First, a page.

AUSTIN (KXAN) — Austin-Travis County is still in Stage 3 COVID-19 risk-based guidelines as of Thursday but, as some of you have pointed out to KXAN’s ReportIt, we’ve been in the threshold for Stage 2 guidelines for 10 days now. Why hasn’t the local health authority made the shift? It’s a question we at KXAN have been asking Austin Public Health (APH).
While APH has said many metrics go into their decision, it’s the 7-day rolling average of new hospital admissions that has been used as a threshold marker for risk-based stages for months. On APH’s key metrics for staging dashboard, Stage 5 and 4 is a rolling average of 50-90 new admissions, Stage 3 is 15-29, Stage 2 is 5-14 and Stage 1 is less than five.
Austin-Travis County has seen a 7-day rolling average of hospital admissions at 14 and below for a consecutive 10 days, which falls into the threshold of Stage 2 guidelines as it’s laid out by APH right now.
With the system in place right now, people who are fully vaccinated against COVID-19 would be able to ditch their masks in private indoor settings when the health authority officially moves the area to Stage 2.
The rules are different for people who are partially or not fully vaccinated. People in that category are asked to wear a mask during all outings from home.
A conversation with the University of Texas COVID-19 Modeling Consortium Wednesday gave us a potential clue as to why that step down to Stage 2 hasn’t happened yet.
During an interview about the impact of pediatric vaccines on herd immunity, Dr. Spencer Fox, the associate director of the consortium, said they’ve been working with the City of Austin to reevaluate the risk-based stage system and “the alert system overall.”
The concern, according to Fox, is that we haven’t hit an immunity level that would stop another spike from happening. Austin-Travis County saw an increase in cases starting this time last year, that spike was our most dramatic, in terms of case numbers, and lasted through the end of January.
“I think what we’ve seen is that there’s significant immunity in our population however, there’s not enough immunity to prevent a large pandemic surge and so that’s our concern right now,” Fox said.
After learning from the UT COVID-19 Modeling Consortium that the risk-based guidelines might be shifting, KXAN reached out to APH to confirm, give a timeline and explain why the changes are being made. KXAN has not heard back on that specific inquiry yet but APH did send a media-wide release Thursday afternoon indicating officials will keep the area in Stage 3 because of Community Transmission Rate.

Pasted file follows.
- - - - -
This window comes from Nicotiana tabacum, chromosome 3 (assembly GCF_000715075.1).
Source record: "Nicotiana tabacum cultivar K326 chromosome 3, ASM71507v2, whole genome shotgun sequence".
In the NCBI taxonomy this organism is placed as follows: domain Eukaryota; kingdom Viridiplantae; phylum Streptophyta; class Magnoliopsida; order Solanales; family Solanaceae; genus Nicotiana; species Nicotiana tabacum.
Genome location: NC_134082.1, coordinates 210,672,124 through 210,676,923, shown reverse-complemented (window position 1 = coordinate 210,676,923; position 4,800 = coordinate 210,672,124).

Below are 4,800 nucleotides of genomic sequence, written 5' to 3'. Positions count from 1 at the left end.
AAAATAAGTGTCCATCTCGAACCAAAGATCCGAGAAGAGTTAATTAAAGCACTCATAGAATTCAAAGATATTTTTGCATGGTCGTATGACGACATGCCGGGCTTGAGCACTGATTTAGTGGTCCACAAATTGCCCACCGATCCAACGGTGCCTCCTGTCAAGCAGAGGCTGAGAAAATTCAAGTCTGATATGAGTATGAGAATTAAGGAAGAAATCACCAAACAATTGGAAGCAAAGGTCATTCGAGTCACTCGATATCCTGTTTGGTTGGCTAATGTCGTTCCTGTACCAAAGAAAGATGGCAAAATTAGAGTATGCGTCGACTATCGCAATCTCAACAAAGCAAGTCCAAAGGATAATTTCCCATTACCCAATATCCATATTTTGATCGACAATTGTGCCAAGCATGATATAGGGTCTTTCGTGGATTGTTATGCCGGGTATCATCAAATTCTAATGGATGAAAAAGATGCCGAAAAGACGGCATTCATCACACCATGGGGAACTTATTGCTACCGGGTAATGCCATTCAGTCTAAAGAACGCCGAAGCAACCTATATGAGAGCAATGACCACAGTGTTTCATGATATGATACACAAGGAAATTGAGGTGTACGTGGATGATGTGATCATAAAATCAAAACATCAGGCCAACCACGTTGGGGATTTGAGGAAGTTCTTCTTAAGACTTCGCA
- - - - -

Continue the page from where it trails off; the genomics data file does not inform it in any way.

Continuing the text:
That was discussed in Friday’s media Q&A. You can read the updates from APH in our updated article here.
During a previous inquiry from KXAN about why APH hadn’t moved the area to Stage 2, regardless of being within the threshold, a spokesperson for APH responded with a statement that said:
Health experts look at more than just hospitalizations in order to change stages. They also look at the community transmission rate which is still high. New information learned from this most recent surge with the Delta variant shows that hospitalizations are more severe; there are still people in the hospital from when the surge began. Other factors that go into consideration include developments within the state, nation, and world; we are monitoring the surge in the UK. It is a small world and we are in this together.
The United Kingdom has seen an offshoot of the delta variant and an increased number of cases as a result, the U.K. Health Security Agency reported late last month.
Key indicators going down
While cases in the U.K. have gone up, case numbers in Austin-Travis County have been declining over the past month as we experience the tail-end of a spike caused largely by the delta variant.
“Our models just in the short-term are suggesting that we’re in a bit of a plateau to slightly decreasing phase and so we’re expecting to see case counts and hospitalizations continue to remain at kind of the low level they’re at or continue falling a little bit,” Fox said.
Another positive, when it comes to our case numbers and hospitalizations, is the announcement earlier this week that kids will have the ability to be vaccinated for COVID-19 by way of a federally approved child-sized Pfizer vaccine.
Projections from the COVID-19 Scenario Modeling Hub, which taps into a collection of outside modeling groups to project future trends during the pandemic, show childhood vaccinations will help curb additional large spikes even if a new variant emerges.
“Overall what their results suggest is that it’s likely that childhood vaccinations will help prevent a major surge,” Fox said.